Month: January 2016 (Page 1 of 2)

A Brief History of GOBLIN Faculty Development

This post is written by guest blogger Keegan Long-Wheeler. Keegan is the educational technologist at the Center for Teaching Excellence at the University of Oklahoma and my collaborator on GOBLIN.

A set of glasses sitting on top of a 19th-century book of maps

The idea for GOBLIN originates from over a year ago when I (Keegan) was thinking about faculty and staff trainings that I wanted to develop. At the time, I was looking to create professional development material around the idea: “What do games have to teach us about learning?” After finishing up development on similar projects, Mobile Blogging & Scholarship and Lynda.com Course Integration, I was ready to tackle what would eventually become GOBLIN.

At the start of development, I asked myself, “how do you teach gamification, game-based learning, difficulty curves, etc. to faculty?” Especially when such topics are not perceived in the same prestige as something like integrating instructional videos into a course? Being a firm believer of constructivist and experiential theories of learning, I knew I wanted to develop professional development that would give participants an experiences of these topics. What better way to demonstrate “what games can teach us about learning” than using a game?

Now I was on the path to create GOBLIN.

Once, I determined I was going to be developing a game, the project started to solidify. I narrowed down the topics I wanted to cover in the training. I established the branding of Games Offer Bold Learning Insights Nowadays (GOBLIN). And I started brainstorming what a game to teach about learning would look like.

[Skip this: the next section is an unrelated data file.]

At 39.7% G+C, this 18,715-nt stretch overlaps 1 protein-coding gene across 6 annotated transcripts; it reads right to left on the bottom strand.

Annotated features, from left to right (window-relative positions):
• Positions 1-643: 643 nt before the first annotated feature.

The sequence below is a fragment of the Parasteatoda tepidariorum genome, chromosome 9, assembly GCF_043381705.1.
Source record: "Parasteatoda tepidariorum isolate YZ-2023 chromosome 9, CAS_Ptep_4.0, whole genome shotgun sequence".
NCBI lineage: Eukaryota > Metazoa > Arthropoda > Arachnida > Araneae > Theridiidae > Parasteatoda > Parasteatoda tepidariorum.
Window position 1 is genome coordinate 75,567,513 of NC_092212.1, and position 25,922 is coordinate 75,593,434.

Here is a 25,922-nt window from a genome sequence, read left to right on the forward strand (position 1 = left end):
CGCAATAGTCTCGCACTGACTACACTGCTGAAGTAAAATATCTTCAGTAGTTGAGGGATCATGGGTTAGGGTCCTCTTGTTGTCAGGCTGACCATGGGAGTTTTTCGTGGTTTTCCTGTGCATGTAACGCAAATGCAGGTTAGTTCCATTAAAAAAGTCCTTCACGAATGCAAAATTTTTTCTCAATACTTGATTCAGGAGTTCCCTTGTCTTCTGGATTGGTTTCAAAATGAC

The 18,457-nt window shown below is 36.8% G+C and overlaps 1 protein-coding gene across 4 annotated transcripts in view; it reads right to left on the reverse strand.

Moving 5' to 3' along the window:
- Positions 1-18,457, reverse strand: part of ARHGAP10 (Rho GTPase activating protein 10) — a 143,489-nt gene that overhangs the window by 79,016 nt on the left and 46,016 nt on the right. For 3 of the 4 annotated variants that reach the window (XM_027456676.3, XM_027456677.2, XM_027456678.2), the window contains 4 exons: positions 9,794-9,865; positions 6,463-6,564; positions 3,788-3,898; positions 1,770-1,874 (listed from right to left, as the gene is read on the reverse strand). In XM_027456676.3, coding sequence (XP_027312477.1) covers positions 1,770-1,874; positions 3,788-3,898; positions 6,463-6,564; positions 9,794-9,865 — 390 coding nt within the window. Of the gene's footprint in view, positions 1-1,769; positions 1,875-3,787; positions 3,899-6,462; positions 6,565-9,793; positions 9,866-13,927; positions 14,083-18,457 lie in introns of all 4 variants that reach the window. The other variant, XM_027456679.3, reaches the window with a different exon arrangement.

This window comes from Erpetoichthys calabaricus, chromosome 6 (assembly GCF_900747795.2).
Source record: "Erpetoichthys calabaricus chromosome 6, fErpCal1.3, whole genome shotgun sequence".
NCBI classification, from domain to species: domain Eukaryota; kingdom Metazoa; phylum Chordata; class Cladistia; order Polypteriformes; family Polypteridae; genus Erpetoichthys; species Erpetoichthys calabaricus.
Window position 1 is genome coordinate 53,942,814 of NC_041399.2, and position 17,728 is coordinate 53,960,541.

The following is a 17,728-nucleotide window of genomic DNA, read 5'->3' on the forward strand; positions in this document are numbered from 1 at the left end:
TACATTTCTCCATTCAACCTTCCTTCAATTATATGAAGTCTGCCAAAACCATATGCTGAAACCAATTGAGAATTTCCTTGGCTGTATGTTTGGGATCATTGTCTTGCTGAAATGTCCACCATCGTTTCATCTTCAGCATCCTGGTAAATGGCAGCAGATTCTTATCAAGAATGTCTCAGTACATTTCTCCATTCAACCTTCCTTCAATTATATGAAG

As you can imagine, the scale of this project quickly grew beyond what I could complete in a timely manner on my own.

Enter John Stewart.

I had been working with John on Mobile Blogging & Scholarship for several months at this point. Since we shared a love for learning, educational technology, and for games, it quickly became apparent that we were perfect partners for this project!

A few meetings later and we were cooperatively building GOBLIN.

The development process was three-fold (or more) at this point. We were exploring and determining the content we wanted to use, we were developing the mechanics of the game, and we were writing the adventure that tied everything together.

Expansion, reduction, development, simplification, and many iterations later we had come to a definite plan for GOBLIN (version 1.0).

And so continued the primary task of creating GOBLIN’s content, game, and story, while simultaneously initiating the axillary tasks of developing a website, creating game pieces, and marketing (to name a few). Eventually, GOBLIN was in a state to start prototyping and play-testing. So, John and I followed a rapid-prototyping development model for the remainder of time we had to develop.

If you are interested in learning more about the current state of GOBLIN, visit the website and let us know if you have any feedback or questions!

Embedding WordPress in D2L

One of the main limitations for learning management systems is that many are constructed as silos, hiding the course contents from anyone not enrolled in the class. This limitation encouraged me and many other instructors to turn to the web to publish syllabi and course contents in an attempt to open the academy to viewing and interaction with a broader audience.